That work began clearing the site of the Djab Wurrung sacred trees near Ararat on September 11, is presumably a coincidence. That it occurred two days after a large protest in Melbourne over the matter presumably isn’t.
The work is confined to branch- and ground-clearing at the moment, but it’s a clear example of throat-clearing: this operation is intended to go ahead, come what may. It’s an indication of where the Andrews government is coming from, and the contradictory and foreshadowing politics of this progressive “socialist Left” government.
That contradiction is something your correspondent has noted before: the Andrews government uses social progressivism — often marginal and symbolic — in order to cover a neoliberal agenda involving privatisation, anti-heritage moves, and a bias towards roads and cars. The Andrews government move is now a classic one-two: ban “gay conversion” therapy, for example, before announcing an increase in size and urban destruction of the North East Link.
The Djab Wurrung issue shows up the contradiction in all its true colours. Having announced with much fanfare that it had started a treaty process with multiple Aboriginal nations and groups in Victoria (and basked in the glory), the government’s flat announcement that the Western Highway duplication would go ahead as planned raises questions about how seriously the treaty process was intended.
The process’ fractured nature — group-by-group arrangements — simply embeds the government’s capacity to divide and rule. Now Victorian First Peoples have voted with their feet on that, by ignoring a questionable agreement made with the Eastern Maar Aboriginal Corporation. The very fact that Victorian Aboriginal groups from all over have rejected the deal suggests they should reject separate treaties too — or any treaty with a state government, given that the latter has no constitutional capacity to transfer sovereignty.
But that’s just a particular example of the Andrews government’s strategy. The general process it applies is to make different progressive groups into political clients, and to use the fragmentation of progressivism, via identity politics, for political ends.
Thus, recent changes to the Victorian birth certificate laws — allowing for transgender people to change the sex on their birth certificate without undergoing surgery — was implemented at the behest of LGBTIQ groups. At least one womens’ group objected to the effects this would have on the autonomy of women’s spaces and services. The disregard of much of what some feminists fought for over decades was for one principal purpose: to outflank the Greens on LGBTIQ politics, where they have a strong base, and to keep sweet the born-again nanny-statist Fiona Patten.
Meanwhile across town, or across the corridor, vast sums are being poured into specific programs on violence against women (VAW) — most emphasising male behavioural change and long-term cultural re-engineering. To preserve the budget surplus, this money has to come from somewhere, and one source has been public and social housing funding, which is the lowest per capita of any state.
What is one of the root causes of sustained domestic violence? Feminised poverty and the absence of public housing, making it impossible for low-income women to leave violent men. But protest against this is fractured. Jess Hill’s recent book See What You Made Me Do explores the role of housing shortage in VAW, but then concludes of the Andrews government: “at last an Australian government is doing something about violence against women”. You almost have to admire this bait-and-switch.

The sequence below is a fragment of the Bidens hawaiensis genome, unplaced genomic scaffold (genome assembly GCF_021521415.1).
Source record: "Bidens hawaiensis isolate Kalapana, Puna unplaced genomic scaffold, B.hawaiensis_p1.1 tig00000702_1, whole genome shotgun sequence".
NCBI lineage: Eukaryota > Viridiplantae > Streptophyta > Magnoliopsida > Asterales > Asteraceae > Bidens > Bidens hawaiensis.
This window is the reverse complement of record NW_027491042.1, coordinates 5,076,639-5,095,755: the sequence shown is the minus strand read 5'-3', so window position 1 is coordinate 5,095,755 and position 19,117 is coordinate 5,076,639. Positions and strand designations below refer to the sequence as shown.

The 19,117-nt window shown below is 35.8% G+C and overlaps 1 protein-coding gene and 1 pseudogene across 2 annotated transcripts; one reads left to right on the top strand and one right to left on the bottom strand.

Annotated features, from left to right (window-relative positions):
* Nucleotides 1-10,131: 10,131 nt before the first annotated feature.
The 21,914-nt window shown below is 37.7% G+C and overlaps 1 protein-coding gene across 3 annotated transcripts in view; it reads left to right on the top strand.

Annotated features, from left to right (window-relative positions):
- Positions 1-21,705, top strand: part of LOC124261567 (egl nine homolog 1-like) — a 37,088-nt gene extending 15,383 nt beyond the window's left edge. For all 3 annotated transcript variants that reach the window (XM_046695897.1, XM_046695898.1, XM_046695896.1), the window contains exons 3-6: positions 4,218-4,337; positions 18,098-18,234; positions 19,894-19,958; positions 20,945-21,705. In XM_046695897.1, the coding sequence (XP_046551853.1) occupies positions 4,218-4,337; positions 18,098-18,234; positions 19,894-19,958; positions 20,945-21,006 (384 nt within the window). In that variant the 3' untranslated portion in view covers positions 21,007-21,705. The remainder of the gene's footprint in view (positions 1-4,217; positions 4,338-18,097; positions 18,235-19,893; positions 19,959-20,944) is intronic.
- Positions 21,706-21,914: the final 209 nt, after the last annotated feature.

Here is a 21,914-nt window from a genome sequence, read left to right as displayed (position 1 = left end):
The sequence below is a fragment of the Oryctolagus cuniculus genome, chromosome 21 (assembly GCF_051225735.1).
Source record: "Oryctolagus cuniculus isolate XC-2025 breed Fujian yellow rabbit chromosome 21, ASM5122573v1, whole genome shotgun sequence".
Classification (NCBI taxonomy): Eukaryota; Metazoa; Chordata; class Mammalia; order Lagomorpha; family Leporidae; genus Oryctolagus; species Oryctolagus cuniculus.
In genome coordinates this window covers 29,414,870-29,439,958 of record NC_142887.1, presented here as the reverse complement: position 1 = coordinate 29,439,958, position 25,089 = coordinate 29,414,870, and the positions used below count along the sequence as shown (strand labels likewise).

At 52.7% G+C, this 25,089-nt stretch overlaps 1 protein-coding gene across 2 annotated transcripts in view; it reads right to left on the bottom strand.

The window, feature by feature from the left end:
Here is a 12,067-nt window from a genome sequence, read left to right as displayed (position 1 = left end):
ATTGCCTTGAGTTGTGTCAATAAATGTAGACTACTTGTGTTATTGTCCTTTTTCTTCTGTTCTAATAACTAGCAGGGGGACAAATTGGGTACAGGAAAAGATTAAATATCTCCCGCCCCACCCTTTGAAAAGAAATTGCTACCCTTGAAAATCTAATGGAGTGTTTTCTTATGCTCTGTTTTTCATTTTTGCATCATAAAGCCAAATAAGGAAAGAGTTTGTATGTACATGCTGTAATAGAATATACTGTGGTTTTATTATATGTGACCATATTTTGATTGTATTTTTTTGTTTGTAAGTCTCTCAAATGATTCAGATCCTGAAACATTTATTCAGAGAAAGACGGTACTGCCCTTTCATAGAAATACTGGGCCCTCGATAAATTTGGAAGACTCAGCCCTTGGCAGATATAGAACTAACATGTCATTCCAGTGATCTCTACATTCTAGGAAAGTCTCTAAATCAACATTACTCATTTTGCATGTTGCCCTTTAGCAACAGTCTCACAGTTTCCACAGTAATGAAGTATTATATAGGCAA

It occurs with public transport too. This is shockingly under-served in Labor safe seats, such as those in Melbourne’s north; these places need double tracking, more trains, five-minute buses and relatively low-cost tram extensions. Instead the city gets Skyrail, which is oriented to car drivers, but is then celebrated as getting serious about public transport!
This dark genius is also present in heritage matters, where Boroondara council is penalised by Planning Minister Richard Wynne for being serious about protection of its Victorian and Edwardian neighbourhoods. Recently a bespoke amendment (C299) was imposed which allows 120-, 130-, 150-year-old houses to be demolished with a privately-issued demolition permit — a concrete-box apartment developers’ charter.
Meanwhile, as progressivism displaces leftism, and fragmentation of identity politics replaces solidarity, capital remains monolithic. Thus Victorian ALP state secretary Sam Rae is leaving the party to go to PWC. Who assessed Transurban’s bid for the West Gate Tunnel Project, for the Victorian governmentt? PWC. Who does Transurban’s independent audit? PWC!
Nothing illegal, nothing corrupt. Just the steady fusion of state and capital, with progressivism — and the once “left” wing of the party — providing coverage for the operation.
Interestingly, this division strategy is starting to have its own consequences –witness Sissy Austin’s piece in The Guardian, in which the potential destruction of the Djab Wurrung trees is framed as “emotional abuse”, in the language the government has prioritised regarding violence against women. Now it is being played back, legitimately, against them. Hopefully, activist groups have started to get wise to what this government really is: a bulldozer painted like a rainbow.